Hard times, soft hearts
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Hard times, soft hearts

You could call this the food issue. But while some people get the bagel (see page 18), horrifying numbers may be left with nothing but the hole.

According to a new report from the Department of Agriculture, hunger and what’s euphemistically called “food insecurity” rates in this country increased in 2007.

The Jewish Council for Public Affairs has sent out an alert about the situation, noting that “more than 36.2 million people, or 12.2 percent of Americans, lived in households that did not have access to adequate food and nutrition in 2007, compared to 35.5 million in 2006 and 33.2 million in 2000. The number of people in the worst-off category-the hungriest Americans-has risen by nearly one-third since 2000, from 8.5 million to 11.9 million.”

And those figures were compiled before the economic meltdown, before massive layoffs and home foreclosures. Jewish family services are experiencing an increasing demand for their services. More and more people are turning to them for help, but donations are shrinking as the need expands. (See pages 8 and 28.)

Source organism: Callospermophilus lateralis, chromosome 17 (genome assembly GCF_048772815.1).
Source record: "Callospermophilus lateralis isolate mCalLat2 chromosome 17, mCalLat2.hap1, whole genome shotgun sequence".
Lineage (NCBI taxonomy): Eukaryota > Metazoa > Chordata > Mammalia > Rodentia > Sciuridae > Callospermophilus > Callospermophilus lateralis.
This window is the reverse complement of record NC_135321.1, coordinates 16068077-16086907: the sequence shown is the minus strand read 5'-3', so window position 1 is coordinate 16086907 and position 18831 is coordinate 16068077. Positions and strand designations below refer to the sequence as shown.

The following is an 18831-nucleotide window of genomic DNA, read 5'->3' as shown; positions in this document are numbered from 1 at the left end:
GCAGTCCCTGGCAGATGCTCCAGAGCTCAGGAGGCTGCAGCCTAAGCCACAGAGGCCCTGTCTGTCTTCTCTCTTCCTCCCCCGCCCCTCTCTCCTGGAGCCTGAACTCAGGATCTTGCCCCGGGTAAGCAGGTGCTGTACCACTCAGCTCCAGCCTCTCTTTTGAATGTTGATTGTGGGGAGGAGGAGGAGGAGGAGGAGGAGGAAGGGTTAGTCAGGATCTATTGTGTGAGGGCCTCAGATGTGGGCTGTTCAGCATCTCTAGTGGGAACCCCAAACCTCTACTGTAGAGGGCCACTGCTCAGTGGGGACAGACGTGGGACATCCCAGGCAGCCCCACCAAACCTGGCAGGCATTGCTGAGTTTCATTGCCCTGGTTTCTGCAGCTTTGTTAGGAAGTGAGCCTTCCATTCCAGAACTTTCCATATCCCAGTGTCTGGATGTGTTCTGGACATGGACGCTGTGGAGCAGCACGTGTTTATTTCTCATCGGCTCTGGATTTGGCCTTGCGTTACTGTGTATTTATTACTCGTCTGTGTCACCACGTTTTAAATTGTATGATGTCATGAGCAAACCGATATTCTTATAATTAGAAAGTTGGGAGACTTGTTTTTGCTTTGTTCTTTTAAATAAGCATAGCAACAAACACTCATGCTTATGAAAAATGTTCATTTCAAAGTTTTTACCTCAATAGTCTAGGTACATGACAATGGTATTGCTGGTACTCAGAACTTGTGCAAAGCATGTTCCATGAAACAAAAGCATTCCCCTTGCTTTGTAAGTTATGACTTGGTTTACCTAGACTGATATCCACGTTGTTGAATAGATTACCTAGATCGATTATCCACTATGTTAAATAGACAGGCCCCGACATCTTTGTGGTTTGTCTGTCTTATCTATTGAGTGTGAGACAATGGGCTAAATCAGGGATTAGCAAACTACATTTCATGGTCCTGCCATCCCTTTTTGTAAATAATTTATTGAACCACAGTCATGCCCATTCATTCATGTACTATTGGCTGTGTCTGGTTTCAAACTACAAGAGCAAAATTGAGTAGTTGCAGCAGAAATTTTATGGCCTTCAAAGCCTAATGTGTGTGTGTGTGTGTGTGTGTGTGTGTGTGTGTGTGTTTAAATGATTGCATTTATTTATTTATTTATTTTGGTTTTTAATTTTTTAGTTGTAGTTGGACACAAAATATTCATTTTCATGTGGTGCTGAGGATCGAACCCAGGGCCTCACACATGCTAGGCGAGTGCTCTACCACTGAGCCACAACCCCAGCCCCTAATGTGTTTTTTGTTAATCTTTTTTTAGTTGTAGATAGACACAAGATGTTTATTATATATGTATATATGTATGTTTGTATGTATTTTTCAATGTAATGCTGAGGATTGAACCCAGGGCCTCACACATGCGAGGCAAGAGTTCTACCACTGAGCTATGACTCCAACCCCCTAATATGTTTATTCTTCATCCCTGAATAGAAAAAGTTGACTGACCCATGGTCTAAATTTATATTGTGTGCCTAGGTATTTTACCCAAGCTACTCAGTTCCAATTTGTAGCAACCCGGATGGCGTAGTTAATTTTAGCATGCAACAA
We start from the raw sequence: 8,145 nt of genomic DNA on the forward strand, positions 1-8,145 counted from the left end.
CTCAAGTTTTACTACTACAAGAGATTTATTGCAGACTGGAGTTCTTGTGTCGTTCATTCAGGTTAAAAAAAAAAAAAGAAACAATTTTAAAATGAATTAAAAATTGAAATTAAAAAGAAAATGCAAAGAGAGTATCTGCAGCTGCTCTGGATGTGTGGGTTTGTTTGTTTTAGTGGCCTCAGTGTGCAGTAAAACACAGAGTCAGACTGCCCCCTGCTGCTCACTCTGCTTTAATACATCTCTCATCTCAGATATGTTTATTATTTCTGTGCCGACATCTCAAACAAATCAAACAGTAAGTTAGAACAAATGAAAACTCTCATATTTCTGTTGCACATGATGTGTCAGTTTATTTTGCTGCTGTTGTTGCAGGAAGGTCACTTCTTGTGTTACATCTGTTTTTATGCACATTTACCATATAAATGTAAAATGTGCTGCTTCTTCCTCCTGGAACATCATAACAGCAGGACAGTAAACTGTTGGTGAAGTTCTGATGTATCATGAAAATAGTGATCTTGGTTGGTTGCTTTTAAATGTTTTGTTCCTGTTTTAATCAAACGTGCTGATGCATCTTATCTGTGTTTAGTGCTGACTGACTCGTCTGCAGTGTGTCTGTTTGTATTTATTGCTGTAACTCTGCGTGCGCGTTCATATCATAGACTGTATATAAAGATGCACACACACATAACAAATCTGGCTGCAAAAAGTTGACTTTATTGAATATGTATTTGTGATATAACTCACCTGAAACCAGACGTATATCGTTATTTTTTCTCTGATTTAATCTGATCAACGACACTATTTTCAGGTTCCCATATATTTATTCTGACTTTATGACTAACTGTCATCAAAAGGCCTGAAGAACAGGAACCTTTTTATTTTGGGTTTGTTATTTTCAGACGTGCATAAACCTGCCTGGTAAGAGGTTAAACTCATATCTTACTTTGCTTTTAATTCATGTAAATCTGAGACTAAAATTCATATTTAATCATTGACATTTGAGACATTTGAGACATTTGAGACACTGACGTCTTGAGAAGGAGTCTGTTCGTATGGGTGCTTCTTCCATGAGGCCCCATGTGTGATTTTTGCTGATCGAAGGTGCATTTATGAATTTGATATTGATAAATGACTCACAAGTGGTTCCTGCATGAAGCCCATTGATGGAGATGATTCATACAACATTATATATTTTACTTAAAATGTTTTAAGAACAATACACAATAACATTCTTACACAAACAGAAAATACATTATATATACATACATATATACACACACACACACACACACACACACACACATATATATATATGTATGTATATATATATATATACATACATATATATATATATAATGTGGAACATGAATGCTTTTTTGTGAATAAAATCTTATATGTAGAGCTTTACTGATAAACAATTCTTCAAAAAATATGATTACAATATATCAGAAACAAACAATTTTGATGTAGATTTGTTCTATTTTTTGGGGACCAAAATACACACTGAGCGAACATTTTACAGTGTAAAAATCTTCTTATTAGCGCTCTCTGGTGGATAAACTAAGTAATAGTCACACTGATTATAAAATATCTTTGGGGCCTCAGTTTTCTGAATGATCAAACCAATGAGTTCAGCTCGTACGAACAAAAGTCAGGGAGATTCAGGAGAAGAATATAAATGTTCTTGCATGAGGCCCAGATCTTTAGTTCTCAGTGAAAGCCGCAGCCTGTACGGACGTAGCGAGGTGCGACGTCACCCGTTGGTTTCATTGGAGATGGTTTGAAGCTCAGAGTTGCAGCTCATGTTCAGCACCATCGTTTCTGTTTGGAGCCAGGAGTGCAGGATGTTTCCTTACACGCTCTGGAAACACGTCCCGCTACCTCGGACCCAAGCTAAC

Another organization, the Jewish Council on Urban Affairs, is mounting an effort to aid an overlooked group of newly unemployed workers – those affected by the closure of the Agriprocessors meat-packing plant in Postville, Iowa. (It’s possible the plant will reopen; see page 30.) Hundreds have been arrested as illegal aliens, but what of those whose documents attest to their right to work in this country? These people performed the dirtiest jobs imaginable for pitiably low wages. And what of the families who were dependent on those wages?

The Jewish community, like all communities in the United States, has been hurt by the economic crisis. But if we can, we should join efforts to alleviate hunger and other deprivations, particularly in our own communities. A number of congregations collect food, clothing, and even toys for the needy, particularly during the High Holy Days and around Thanksgiving and the winter gift-giving extravaganzas.

We’d like, as well, to point readers to the JCUA relief fund for the Postville workers:

Send checks marked “Food and Disaster Relief” to the Jewish Council on Urban Affairs, Postville Relief Fund, 610 S. Michigan Ave., Suite 500, Chicago, IL 60605, or go to JCUA.org and click on “Donate.”

And while you’re enjoying your Thanksgiving dinner (if you observe the national holiday), be grateful that you don’t need that kind of help.

RKB

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